Uber is making a big push into the healthcare market with the launch of Uber Health, a new B2B ride-hailing platform that will let healthcare providers – such as doctors and clinics – book Ubers to transport their patients to and from hospitals and healthcare centres. The new app is available in two variations: an online dashboard that the healthcare providers can use, as well as an API that software developers can use to integrate ride-hailing capabilities into their own apps and/or tools. The onus for booking the cab rests with the provider, not the patient, and so does the cost – patients are not charged for the rides, with the cost being borne by the company booking the ride.
A study from the University of Pennsylvania Health System earlier this month revealed that, on average, around 3.6 million Americans miss their medical appointments every year due to lack of efficient transportation. The study estimates that these missed appointments, in turn, cost the US healthcare industry about $150 billion, annually. Uber’s new offering aims to fill this gap by giving healthcare providers an optional route to book transportation for patients in cases when they don’t have the means available.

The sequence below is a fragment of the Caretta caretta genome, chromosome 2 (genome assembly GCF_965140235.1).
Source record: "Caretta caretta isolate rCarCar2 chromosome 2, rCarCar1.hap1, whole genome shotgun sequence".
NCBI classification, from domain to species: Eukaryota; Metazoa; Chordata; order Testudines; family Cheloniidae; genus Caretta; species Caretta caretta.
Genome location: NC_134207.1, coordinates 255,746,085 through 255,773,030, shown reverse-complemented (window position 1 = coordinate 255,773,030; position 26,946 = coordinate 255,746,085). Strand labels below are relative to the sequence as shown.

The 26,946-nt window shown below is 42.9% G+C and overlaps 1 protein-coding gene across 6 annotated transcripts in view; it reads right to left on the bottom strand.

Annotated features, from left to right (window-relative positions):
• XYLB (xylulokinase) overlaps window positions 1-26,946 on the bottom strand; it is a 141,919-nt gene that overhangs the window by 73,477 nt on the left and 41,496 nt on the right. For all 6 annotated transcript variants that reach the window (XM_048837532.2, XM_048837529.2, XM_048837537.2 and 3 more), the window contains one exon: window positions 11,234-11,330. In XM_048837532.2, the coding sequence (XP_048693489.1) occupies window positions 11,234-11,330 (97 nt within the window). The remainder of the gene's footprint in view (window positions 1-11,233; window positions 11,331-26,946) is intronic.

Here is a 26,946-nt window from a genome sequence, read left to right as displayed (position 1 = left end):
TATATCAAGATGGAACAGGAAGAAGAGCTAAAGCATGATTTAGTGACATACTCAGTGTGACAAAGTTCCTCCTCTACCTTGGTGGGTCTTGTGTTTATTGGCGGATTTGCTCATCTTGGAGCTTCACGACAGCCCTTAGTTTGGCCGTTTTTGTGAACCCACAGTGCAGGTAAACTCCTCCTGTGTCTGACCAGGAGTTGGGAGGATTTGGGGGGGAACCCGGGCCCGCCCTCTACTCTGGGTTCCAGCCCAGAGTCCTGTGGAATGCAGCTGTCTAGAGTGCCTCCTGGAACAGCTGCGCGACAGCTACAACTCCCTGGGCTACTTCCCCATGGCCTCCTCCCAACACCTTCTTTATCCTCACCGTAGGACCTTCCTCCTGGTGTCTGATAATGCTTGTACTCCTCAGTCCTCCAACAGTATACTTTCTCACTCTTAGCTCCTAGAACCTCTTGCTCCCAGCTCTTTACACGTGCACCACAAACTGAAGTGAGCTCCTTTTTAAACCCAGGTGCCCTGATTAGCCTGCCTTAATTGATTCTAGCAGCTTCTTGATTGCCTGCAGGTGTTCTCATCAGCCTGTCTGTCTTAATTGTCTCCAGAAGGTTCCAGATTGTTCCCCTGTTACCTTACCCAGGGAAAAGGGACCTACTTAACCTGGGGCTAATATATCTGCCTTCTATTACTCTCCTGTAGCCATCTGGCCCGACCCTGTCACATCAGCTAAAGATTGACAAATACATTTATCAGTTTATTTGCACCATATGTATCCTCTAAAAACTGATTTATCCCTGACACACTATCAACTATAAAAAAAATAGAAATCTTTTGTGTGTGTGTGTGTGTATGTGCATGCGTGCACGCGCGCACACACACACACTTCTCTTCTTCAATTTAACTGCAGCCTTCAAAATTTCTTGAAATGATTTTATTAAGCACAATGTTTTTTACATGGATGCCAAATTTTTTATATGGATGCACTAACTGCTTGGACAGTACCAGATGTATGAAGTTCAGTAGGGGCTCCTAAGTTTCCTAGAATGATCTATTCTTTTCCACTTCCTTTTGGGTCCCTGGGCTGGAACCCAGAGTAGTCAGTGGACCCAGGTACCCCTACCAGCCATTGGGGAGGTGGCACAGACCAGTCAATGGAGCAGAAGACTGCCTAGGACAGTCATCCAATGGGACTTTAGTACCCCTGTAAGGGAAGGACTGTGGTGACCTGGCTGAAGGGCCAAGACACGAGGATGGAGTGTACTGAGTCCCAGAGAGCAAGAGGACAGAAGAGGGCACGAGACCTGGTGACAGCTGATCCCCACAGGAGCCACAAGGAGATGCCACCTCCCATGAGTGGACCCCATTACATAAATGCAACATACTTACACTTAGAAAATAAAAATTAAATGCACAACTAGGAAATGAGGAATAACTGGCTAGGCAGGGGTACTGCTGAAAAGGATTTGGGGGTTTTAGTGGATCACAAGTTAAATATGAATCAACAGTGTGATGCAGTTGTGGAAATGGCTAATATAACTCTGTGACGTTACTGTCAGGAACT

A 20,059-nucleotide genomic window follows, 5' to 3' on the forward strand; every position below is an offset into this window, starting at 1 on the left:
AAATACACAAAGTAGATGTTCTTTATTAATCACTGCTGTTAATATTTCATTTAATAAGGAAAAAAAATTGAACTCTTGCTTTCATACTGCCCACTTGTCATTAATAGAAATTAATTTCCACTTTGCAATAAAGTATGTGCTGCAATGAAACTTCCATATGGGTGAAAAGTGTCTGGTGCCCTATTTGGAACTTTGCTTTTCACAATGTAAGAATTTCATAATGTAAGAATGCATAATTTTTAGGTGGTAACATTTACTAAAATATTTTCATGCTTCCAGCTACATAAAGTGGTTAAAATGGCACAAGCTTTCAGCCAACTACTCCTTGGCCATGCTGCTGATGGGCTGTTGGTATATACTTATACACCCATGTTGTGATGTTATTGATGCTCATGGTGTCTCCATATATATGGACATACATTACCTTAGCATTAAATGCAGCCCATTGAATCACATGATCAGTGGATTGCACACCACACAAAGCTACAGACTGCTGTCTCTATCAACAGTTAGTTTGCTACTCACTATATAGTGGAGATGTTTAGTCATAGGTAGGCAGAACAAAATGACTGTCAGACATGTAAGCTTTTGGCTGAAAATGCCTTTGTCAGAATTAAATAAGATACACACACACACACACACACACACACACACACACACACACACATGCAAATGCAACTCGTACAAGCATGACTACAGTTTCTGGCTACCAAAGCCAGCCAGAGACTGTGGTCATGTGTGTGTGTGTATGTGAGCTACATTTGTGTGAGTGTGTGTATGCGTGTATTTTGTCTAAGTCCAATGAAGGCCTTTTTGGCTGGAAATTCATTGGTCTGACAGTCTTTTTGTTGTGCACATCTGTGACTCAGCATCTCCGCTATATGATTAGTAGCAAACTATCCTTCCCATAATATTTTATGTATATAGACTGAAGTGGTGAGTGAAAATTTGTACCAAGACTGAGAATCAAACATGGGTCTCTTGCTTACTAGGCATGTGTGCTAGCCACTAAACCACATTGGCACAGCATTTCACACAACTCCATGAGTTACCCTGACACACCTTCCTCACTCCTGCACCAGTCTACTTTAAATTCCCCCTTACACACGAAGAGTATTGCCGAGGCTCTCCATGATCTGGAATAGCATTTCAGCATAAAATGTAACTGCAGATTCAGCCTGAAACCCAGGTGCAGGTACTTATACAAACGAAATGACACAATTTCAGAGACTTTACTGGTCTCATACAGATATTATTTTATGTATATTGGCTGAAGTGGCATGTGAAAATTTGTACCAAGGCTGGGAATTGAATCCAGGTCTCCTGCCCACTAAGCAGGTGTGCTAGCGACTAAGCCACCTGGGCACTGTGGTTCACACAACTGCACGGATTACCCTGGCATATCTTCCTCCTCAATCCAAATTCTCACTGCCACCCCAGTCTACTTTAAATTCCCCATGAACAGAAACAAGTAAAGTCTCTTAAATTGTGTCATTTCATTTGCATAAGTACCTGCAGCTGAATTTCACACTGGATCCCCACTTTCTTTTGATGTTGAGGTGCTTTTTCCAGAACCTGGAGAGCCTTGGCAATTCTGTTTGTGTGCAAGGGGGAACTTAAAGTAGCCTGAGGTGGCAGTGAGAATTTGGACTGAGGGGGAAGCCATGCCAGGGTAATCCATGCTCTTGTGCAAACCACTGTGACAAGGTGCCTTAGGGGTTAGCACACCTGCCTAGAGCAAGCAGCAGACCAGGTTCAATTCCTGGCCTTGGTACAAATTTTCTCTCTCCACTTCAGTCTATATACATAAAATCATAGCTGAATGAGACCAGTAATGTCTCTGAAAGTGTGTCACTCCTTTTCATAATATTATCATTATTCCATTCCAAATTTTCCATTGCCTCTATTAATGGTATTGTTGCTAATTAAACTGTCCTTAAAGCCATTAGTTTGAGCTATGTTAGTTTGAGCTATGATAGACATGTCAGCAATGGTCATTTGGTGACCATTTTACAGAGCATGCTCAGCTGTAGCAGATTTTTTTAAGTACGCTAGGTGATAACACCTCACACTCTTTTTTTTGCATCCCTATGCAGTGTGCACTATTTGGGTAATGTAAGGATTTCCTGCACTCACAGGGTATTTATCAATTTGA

Through Uber Health, clinics and medical facilities can make ride bookings using the online dashboard – input the client’s name, number, and pick-up and drop-off locations, and select from Uber’s range of vehicle and ride type options. Once the booking is confirmed, the client gets a text message on their number alerting them about it. Bookings can be made a few hours, or up to 30 days, in advance; at the time of the ride, the client gets a reminder message with details of the driver, pick-up time, and a link to a live web-based map to track the ride. For patients using the service to go back home from the clinic, Uber also lets staff print out the information and give it to the patients; there are even plans to provide the notifications through voice calls, which will be a boon for patients without smartphones and those using basic feature phones and landlines.
Critically, Uber says that the entire ecosystem has been developed to be compliant with the Health Insurance Portability and Accountability Act (HIPAA), the United States’ healthcare rules on data privacy. Chris Weber, General Manager of Uber Health, said in a statement to The Verge, “We built this service from the ground-up in a fully HIPAA-compliant technology stack...It was architected from Day One. Everything we built from a technology perspective was built to fit within the constraints and best practices of HIPAA.” Uber suffered a major cyber attack in 2016, which leaked the personal information of 57 million users and drivers; the company was later accused of covering up the hack and will be eager to avoid a repeat, especially given the sensitive personal medical records that may be stored on Uber Health servers.
The service has been running in beta with about 100 hospitals and doctors’ offices using the app since July 2017. The launch includes these providers already on the platform, with plans to gradually bring more partners onboard across the US; there are as yet no plans for a global version of the app.